By Amy Flanigan, remodeling market manager
In the snowy suburbs of West Chicago lies the Masonite Innovation Center (MIC) – one of the world’s largest, private research and development facilities in the door industry.
A team of 60 scientists, industrial designers, mechanical engineers and lovers of all things Star Wars and llamas (among other things) work tirelessly to keep this behemoth 144,000 square foot facility running like a well-oiled machine. Collectively, these individuals bring a wide variety of experience to the table, ranging from expertise in tech and design, to careers of over 40 years in the building products industry. Although they come from different backgrounds and experiences, there’s one thing they all have in common – a passion and constant curiosity for imagining, designing and executing a better door.
In February, Sherry Winchester Schultz, president of the National Association of the Remodeling Industry (NARI) of Greater Chicagoland, joined other members of the Chicago chapter of NARI for a tour of the MIC.
“Masonite has been around a very long time. Yet, many of us in the trades know next to nothing about the company. Tradespeople are always looking for a product that provides appealing form and superior function at a great price, and is made in the US,” says Schultz.
Masonite recognizes its responsibility to arm remodelers and builders with product knowledge and tools that help position them as resources to their customers. While the DIY revolution helped bolster the homebuilding category, making it fun and trendy to personalize a home, it also resulted in a severe lack of trust from homeowners towards trade professionals—why would I hire someone to do this for me when I can just watch a video on YouTube and do it myself? Remodelers and builders need the support of manufacturers like Masonite now more than ever to help build back that trust and reinforce themselves as the experts.
When a trade professional is making a product recommendation to a homeowner, what sets one apart from a competitor is being able to communicate the quality behind the brand and the story behind the product. Having a valid reason for choosing one brand over another makes all the difference in the world to a customer. Masonite wants every trade professional who uses their doors to understand the forward-thinking design, rigorous testing, high-quality craftsmanship, and attention to detail that goes into each and every one of its products, which is a story well-told when taking the tour of the MIC.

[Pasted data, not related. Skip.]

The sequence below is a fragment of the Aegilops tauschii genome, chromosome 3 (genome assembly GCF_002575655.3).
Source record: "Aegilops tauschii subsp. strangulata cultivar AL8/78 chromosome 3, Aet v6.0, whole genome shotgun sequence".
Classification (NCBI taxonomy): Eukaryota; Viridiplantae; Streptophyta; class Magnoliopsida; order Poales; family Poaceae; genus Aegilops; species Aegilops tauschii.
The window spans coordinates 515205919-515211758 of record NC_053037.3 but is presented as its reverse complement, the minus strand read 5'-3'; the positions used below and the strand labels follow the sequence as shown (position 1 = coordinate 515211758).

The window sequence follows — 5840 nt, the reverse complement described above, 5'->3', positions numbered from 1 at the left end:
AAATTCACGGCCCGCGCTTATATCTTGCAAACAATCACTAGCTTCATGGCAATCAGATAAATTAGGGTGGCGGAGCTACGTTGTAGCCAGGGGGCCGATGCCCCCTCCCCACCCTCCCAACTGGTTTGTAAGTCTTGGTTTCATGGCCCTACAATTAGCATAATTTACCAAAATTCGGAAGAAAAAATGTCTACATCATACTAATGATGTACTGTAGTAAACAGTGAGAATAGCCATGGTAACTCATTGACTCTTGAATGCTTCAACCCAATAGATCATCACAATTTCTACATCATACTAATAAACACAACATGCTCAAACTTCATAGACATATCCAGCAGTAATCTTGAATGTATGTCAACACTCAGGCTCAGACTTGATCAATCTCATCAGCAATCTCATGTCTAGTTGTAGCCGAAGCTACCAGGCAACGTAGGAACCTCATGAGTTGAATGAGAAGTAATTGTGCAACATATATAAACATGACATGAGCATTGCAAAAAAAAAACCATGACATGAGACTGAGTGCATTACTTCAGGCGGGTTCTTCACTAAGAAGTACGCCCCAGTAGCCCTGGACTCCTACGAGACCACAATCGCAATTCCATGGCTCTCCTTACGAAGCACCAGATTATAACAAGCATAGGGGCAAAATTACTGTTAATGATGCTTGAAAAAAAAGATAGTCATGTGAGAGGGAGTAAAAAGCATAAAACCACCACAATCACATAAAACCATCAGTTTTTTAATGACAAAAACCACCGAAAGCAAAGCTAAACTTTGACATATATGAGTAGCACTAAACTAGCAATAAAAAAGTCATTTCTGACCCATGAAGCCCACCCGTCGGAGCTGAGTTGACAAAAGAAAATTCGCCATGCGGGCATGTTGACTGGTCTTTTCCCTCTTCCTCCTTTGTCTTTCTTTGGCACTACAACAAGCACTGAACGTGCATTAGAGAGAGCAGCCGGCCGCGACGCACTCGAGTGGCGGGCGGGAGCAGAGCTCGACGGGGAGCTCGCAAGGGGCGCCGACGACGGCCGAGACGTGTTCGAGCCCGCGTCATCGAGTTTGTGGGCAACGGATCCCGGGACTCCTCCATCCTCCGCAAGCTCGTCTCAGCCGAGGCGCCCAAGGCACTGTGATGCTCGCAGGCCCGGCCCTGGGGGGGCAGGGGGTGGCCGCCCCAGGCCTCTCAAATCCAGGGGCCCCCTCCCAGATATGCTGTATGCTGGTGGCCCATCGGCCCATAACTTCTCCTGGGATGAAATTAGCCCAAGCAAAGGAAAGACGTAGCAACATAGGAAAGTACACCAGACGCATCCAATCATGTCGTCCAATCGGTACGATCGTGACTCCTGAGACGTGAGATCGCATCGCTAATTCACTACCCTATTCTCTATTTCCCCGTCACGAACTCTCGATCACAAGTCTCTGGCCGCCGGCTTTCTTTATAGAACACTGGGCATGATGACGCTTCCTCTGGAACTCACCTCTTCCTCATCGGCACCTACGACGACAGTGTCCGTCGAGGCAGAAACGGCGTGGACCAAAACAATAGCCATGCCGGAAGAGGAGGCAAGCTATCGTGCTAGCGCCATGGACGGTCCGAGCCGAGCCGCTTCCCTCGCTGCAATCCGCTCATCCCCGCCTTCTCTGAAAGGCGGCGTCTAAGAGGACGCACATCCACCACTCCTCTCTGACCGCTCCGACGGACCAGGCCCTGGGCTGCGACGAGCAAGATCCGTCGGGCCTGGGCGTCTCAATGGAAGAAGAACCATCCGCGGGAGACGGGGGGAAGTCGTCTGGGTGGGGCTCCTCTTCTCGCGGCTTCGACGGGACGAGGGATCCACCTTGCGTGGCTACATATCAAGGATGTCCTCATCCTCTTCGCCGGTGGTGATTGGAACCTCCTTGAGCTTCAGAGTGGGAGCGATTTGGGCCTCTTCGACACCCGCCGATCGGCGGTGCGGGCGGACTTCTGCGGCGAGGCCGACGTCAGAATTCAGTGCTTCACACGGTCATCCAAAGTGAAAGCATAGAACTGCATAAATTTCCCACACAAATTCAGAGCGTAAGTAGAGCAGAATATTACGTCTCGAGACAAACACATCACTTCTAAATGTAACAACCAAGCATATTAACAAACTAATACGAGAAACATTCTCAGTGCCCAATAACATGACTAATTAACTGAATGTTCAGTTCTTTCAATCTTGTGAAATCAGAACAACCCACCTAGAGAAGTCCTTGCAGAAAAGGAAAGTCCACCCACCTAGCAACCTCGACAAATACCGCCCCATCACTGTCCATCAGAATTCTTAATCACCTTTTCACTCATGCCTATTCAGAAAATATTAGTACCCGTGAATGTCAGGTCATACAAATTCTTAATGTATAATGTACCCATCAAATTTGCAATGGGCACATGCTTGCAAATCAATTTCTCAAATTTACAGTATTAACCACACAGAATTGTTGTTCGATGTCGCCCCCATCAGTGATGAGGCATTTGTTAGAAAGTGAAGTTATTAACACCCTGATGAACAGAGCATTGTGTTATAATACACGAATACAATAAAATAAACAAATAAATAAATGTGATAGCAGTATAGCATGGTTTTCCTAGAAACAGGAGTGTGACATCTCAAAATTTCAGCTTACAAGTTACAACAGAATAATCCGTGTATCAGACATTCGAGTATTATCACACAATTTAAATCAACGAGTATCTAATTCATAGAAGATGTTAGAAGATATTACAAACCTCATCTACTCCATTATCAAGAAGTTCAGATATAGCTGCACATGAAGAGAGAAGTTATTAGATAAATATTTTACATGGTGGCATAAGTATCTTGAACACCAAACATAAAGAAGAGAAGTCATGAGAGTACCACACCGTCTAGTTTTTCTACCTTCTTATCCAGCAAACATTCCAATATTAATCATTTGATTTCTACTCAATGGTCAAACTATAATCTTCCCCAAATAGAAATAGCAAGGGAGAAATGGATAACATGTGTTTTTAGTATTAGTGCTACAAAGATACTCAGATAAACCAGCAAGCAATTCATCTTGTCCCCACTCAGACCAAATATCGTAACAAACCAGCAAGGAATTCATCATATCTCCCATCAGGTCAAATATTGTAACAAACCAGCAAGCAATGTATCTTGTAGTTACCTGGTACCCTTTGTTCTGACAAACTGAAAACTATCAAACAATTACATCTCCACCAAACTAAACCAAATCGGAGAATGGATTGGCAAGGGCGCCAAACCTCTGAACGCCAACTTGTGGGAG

“The majority of NARI’s members understand that the integrity of a door is important to their work, so that they don’t get call-backs. But to see the depth and breadth of testing and craftsmanship that goes into creating each door would help them to make their clients understand why they need to consider more than just price when selecting their interior and exterior doors,” says Schultz.
Kayleen McCabe, licensed contractor, former TV host of DIY’s Rescue Renovation, and NARI brand ambassador, also joined the tour in February and was both impressed and surprised by the level of science and testing a door goes through at the MIC.
“Using quality products makes all the difference. Having that level of research and care from Masonite in these doors makes it well worth the investment,” says McCabe.
For McCabe, Masonite communicating the science that goes into building a better door not only helps professionals see the bigger picture, but it also helps the next generation get excited about the trades.
“We’re up against a perception that working in the trades is very unskilled and blue collar. I want to communicate that you can be a part of building a home in a variety of ways – it’s creating art. If we don’t encourage this next generation, we won’t have people to support our infrastructure, which is why it’s so important to encourage a mind shift of the trades.”
McCabe feels that exposing the younger generation to facilities, such as the MIC, will reinforce the message that working in the trades doesn’t always equate to swinging a hammer – you can be an industrial designer, a mechanical engineer or a material scientist with a doctorate degree and all work collaboratively under the same roof.
“Visibility is the first step toward introducing students to vocational careers. In addition to putting the onus on school districts to take vocational training more seriously, real-life examples of vocational success can help students realize that real, relatable, and successful adults work with their hands,” says McCabe.
Fifty percent of the employees at the MIC have over 10 years of experience in their field of expertise, while the other half are comprised of new talent from outside the door industry and the next generation, bringing a set of unique and targeted skills to the table.
With this bimodal distribution of experience, the MIC has stacked the deck with the best and brightest, holding true to Masonite’s blueprint—a company rooted in knowledge leadership, design integrity, and cutting-edge technology and innovation at its core.
With its message and mission being spread throughout influential organizations like NARI, the MIC plans to continue to innovate and grow alongside the ever-changing landscape of the building products industry, providing trade professionals with well-designed, high quality products for many years to come.
See for yourself. Take a walk through the Masonite Innovation Center in the latest video below.